Our research group has been working on a portal for open educational resources (Plataforma MEC de recursos educacionais digitais) with the objective to gather OERs from different sources and to provide social networking functionalities (resource ‘liking’, followers, user reputation, and others), with the main objective of easing the search of good qualility resources.

In a previous post we gave a brief overview on how we searched and ranked using terms clustering. Here I will introduce the system components as a whole.

Open Educational Resources (OER) are often defined as freely available material, in some kind of media, to support teachers and students on the task of learning some subject. Their transformative power lies in the ease that such resources can be shared via the Internet. It is quite hard to find useful and good items in existing repositories. The main challenges are 1) OERs are often spread over different repositories, so a teacher might not know the existence of all these portals 2) the quality of the resources may not be always assessed (well, this is the web) and 3) many portals have relatively simple and mostly syntax-based search engines.

The platform we developed contains social network features to ease the publication, searching and ranking these resources through collective intelligence, in other words, combining behavior, preferences, classification of objects to obtain better results for a given request.

We face several challenges on developing the web portal. This is my personal view with 3 itens, not ordered. Probably other people from the team could add much more itens to this list! (1) develop a good interaction mechanism, for searching and recommendation; (2) use the collected data to create a good ranking algorithm (3) put all the components together, with different kinds of technologies!

Considering the 1st challenge, we implemeted different user interactions to collect user actions over an object, classified as like, review, download, share and view. These actions are combined with an existing search engine to produce a more adapted ranking. For the 2nd challenge, we defined a combined ranking, with the the user interactions, object tagging and an existing know search engine, Elastic search. Up to this date, the portal has more than 30.000 objects, an average of 1300 dowloaded itens per month and aroung 5.000 users. The interactions are at their beggining, which means the system is being constantly improved based on collected information. Finally, for the 3rd challenge, we had to find, choose and adapted the most appropriate services, APIs, storage, all open source, to develop a running system, since we would not do everything from scratch.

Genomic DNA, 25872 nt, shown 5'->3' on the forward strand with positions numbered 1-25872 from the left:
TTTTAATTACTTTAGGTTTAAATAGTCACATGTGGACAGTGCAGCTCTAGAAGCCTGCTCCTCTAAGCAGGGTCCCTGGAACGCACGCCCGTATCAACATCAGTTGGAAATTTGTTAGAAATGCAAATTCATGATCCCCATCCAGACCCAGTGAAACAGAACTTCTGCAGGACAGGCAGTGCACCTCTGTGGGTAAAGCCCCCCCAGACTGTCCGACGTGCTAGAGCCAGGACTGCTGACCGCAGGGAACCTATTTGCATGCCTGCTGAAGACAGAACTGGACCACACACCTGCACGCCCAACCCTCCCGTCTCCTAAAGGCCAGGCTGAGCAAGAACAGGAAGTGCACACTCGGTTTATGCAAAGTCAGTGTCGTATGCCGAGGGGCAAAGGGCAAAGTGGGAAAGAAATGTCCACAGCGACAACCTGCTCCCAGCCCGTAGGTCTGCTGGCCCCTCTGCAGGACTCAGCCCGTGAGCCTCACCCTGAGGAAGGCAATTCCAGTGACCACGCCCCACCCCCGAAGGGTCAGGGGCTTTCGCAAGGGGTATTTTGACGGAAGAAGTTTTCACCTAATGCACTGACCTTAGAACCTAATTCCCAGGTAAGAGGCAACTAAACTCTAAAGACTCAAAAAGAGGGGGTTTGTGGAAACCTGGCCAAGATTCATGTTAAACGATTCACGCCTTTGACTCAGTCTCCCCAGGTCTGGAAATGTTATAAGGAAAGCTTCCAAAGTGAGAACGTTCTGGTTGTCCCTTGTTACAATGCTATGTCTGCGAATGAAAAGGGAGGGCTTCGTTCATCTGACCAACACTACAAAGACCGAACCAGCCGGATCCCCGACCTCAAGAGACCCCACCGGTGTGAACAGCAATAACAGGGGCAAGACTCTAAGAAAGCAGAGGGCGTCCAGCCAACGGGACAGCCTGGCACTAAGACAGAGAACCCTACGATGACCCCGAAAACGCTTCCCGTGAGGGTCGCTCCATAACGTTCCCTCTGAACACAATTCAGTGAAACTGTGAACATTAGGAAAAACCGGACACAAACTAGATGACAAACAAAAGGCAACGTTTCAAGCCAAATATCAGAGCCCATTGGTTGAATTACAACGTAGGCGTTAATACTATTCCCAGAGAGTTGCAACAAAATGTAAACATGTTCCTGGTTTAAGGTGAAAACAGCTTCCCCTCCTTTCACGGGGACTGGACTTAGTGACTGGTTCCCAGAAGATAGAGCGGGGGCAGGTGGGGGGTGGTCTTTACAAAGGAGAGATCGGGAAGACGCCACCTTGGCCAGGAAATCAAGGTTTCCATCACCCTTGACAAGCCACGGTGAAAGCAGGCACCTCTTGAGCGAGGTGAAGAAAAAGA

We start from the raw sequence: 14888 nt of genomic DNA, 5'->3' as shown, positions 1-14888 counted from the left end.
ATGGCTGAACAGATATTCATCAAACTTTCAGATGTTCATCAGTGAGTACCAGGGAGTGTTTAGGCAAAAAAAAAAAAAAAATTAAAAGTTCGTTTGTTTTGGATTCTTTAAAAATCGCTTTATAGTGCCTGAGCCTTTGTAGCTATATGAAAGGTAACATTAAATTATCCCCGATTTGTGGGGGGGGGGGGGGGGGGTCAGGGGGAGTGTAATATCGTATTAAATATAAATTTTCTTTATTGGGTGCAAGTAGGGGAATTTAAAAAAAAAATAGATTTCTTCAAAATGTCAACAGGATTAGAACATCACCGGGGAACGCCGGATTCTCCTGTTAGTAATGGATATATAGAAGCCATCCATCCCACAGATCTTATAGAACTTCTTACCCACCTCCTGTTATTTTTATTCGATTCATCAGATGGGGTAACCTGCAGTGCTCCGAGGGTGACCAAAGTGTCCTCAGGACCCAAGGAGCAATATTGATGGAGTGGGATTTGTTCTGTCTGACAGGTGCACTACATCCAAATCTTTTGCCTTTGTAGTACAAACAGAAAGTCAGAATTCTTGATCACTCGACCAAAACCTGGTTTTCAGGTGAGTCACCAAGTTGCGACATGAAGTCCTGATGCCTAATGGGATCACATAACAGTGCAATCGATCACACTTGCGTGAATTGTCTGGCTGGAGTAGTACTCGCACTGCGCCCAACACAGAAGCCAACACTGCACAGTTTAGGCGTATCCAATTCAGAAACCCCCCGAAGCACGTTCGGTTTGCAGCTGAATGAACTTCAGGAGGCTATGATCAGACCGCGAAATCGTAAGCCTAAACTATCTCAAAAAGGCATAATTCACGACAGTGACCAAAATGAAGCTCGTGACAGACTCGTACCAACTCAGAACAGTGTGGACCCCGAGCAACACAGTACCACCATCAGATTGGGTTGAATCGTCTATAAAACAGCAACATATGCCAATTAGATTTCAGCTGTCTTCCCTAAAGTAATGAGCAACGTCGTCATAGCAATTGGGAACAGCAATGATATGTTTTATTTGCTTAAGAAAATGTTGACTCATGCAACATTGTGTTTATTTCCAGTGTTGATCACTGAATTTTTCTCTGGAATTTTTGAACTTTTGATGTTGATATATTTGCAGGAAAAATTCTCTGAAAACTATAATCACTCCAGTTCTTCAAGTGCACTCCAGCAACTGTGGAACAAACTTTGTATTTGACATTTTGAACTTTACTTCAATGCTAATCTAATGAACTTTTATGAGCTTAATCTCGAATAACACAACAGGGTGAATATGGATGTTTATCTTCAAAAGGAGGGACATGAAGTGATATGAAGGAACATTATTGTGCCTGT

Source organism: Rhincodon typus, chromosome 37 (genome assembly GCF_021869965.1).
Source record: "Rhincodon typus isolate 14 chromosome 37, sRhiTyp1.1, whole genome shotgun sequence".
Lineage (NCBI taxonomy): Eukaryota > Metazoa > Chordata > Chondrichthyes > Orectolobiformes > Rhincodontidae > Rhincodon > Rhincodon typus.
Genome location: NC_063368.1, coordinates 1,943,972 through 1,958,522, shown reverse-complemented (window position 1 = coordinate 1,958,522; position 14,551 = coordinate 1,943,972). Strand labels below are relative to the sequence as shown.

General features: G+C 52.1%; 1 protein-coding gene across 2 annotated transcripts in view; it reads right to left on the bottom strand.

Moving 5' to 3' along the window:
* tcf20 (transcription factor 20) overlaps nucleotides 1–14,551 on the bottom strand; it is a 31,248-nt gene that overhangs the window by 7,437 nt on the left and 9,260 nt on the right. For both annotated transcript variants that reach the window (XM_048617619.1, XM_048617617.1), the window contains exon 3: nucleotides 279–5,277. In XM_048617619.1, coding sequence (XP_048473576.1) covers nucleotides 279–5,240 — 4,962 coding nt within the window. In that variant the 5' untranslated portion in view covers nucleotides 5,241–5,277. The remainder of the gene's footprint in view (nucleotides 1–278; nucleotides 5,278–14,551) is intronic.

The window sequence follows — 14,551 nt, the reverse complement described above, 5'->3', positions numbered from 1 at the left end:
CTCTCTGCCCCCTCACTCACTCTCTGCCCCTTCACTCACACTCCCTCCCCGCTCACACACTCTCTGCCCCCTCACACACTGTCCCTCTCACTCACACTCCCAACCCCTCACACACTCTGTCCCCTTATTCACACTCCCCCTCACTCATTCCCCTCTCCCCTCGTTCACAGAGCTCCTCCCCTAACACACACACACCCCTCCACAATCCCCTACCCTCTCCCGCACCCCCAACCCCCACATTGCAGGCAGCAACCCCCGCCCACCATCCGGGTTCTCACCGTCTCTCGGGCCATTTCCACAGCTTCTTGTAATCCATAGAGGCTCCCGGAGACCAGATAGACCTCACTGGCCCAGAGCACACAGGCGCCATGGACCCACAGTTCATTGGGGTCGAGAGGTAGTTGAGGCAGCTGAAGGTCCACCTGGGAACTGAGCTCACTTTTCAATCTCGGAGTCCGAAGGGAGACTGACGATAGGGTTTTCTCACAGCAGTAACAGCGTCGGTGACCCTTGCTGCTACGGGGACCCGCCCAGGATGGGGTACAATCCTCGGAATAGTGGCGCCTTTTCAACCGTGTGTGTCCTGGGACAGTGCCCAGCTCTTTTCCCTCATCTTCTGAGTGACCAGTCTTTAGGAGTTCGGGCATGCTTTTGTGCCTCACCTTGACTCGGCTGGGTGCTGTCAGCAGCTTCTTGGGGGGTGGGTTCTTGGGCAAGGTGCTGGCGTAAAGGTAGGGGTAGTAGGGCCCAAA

The portal is implemeted using Ruby on rails (server side) and Javascript (client side). All the actions are available through a RESTful API, documented in the following link https://api.portalmec.c3sl.ufpr.br/docs-new/.

The main storage choices are shown in the Figure below.


The search engine used is provided by Elasticsearch. We used the main engine metric, combined with the ones calculated from our recommender sytem, which is a weighted and normalized sum of the actions performed. The social data network is stored in a PostgreSQL database. We chose a relational database because it had a very good integration with Ruby on Rails Active Record, enabling to develop the portal actions.The educational resources are stored in a DSPace instance. The DSPace organizes the digital objects and its metadata, the latter in a separate Postgres instance. A given educational resource can be included in the social network using the API or thourgh the DPSPace OAI-PMH harvester. Once it is included, this new resource is propagated to the social network database and to the search engine. This is done using a specific queue, using the Searchkick Ruby library.

This work is in constant development by our group, and it has/have many developers, including Israel Sant’Anna, Marcela Oliveira, Guilherme Scariot, Mateus Strey, Mauricio Giacomini, and others.

More details about the platform can be found in an article that we published this year at IEEE CIC (Collaboration and Internet Computing), available here, and it was presented by Israel. The complete code is also available for download in the group git lab, under the GNU/AGPL license.